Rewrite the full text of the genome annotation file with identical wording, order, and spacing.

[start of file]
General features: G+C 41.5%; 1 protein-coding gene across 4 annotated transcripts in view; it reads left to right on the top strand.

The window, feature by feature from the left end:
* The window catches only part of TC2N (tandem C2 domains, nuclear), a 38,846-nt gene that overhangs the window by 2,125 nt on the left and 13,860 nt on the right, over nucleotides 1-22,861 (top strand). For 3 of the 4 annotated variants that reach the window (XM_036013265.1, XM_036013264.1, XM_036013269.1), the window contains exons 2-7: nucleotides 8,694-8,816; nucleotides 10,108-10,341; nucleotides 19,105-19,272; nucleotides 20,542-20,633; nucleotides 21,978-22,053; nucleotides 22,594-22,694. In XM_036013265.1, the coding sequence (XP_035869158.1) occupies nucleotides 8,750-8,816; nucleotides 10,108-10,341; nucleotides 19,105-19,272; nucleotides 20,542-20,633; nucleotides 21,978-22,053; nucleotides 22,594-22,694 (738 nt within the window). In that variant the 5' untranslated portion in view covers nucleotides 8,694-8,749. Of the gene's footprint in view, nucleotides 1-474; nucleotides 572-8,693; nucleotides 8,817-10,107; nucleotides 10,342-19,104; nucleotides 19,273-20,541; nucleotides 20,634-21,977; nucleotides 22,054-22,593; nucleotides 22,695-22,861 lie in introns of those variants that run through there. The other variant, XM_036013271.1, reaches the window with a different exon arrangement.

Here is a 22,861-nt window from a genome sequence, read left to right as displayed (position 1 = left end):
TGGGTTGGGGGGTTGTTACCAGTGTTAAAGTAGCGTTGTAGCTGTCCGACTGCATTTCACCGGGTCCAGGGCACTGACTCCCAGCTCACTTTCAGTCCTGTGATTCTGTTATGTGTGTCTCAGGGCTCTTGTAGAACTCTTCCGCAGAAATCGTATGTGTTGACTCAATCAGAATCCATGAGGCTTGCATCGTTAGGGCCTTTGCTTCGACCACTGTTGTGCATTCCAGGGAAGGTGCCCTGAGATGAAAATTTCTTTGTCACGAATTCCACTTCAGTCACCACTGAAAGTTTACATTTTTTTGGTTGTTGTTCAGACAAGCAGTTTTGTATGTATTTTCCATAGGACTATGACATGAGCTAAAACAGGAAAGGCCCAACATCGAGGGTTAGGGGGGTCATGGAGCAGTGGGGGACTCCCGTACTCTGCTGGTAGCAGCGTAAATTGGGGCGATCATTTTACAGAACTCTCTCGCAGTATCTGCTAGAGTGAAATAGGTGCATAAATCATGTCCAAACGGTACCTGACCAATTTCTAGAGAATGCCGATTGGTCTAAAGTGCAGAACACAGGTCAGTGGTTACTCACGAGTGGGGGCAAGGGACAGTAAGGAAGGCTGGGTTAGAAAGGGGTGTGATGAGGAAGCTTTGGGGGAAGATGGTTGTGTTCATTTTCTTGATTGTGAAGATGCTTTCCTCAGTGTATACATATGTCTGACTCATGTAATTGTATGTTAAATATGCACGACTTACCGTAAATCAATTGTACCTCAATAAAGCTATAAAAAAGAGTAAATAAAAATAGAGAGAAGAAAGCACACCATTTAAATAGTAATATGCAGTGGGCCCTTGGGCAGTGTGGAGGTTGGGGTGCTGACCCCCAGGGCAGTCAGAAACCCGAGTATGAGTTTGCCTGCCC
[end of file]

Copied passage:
General features: G+C 41.5%; 1 protein-coding gene across 4 annotated transcripts in view; it reads left to right on the top strand.

The window, feature by feature from the left end:
* The window catches only part of TC2N (tandem C2 domains, nuclear), a 38,846-nt gene that overhangs the window by 2,125 nt on the left and 13,860 nt on the right, over nucleotides 1-22,861 (top strand). For 3 of the 4 annotated variants that reach the window (XM_036013265.1, XM_036013264.1, XM_036013269.1), the window contains exons 2-7: nucleotides 8,694-8,816; nucleotides 10,108-10,341; nucleotides 19,105-19,272; nucleotides 20,542-20,633; nucleotides 21,978-22,053; nucleotides 22,594-22,694. In XM_036013265.1, the coding sequence (XP_035869158.1) occupies nucleotides 8,750-8,816; nucleotides 10,108-10,341; nucleotides 19,105-19,272; nucleotides 20,542-20,633; nucleotides 21,978-22,053; nucleotides 22,594-22,694 (738 nt within the window). In that variant the 5' untranslated portion in view covers nucleotides 8,694-8,749. Of the gene's footprint in view, nucleotides 1-474; nucleotides 572-8,693; nucleotides 8,817-10,107; nucleotides 10,342-19,104; nucleotides 19,273-20,541; nucleotides 20,634-21,977; nucleotides 22,054-22,593; nucleotides 22,695-22,861 lie in introns of those variants that run through there. The other variant, XM_036013271.1, reaches the window with a different exon arrangement.

Here is a 22,861-nt window from a genome sequence, read left to right as displayed (position 1 = left end):
TGGGTTGGGGGGTTGTTACCAGTGTTAAAGTAGCGTTGTAGCTGTCCGACTGCATTTCACCGGGTCCAGGGCACTGACTCCCAGCTCACTTTCAGTCCTGTGATTCTGTTATGTGTGTCTCAGGGCTCTTGTAGAACTCTTCCGCAGAAATCGTATGTGTTGACTCAATCAGAATCCATGAGGCTTGCATCGTTAGGGCCTTTGCTTCGACCACTGTTGTGCATTCCAGGGAAGGTGCCCTGAGATGAAAATTTCTTTGTCACGAATTCCACTTCAGTCACCACTGAAAGTTTACATTTTTTTGGTTGTTGTTCAGACAAGCAGTTTTGTATGTATTTTCCATAGGACTATGACATGAGCTAAAACAGGAAAGGCCCAACATCGAGGGTTAGGGGGGTCATGGAGCAGTGGGGGACTCCCGTACTCTGCTGGTAGCAGCGTAAATTGGGGCGATCATTTTACAGAACTCTCTCGCAGTATCTGCTAGAGTGAAATAGGTGCATAAATCATGTCCAAACGGTACCTGACCAATTTCTAGAGAATGCCGATTGGTCTAAAGTGCAGAACACAGGTCAGTGGTTACTCACGAGTGGGGGCAAGGGACAGTAAGGAAGGCTGGGTTAGAAAGGGGTGTGATGAGGAAGCTTTGGGGGAAGATGGTTGTGTTCATTTTCTTGATTGTGAAGATGCTTTCCTCAGTGTATACATATGTCTGACTCATGTAATTGTATGTTAAATATGCACGACTTACCGTAAATCAATTGTACCTCAATAAAGCTATAAAAAAGAGTAAATAAAAATAGAGAGAAGAAAGCACACCATTTAAATAGTAATATGCAGTGGGCCCTTGGGCAGTGTGGAGGTTGGGGTGCTGACCCCCAGGGCAGTCAGAAACCCGAGTATGAGTTTGCCTGCCC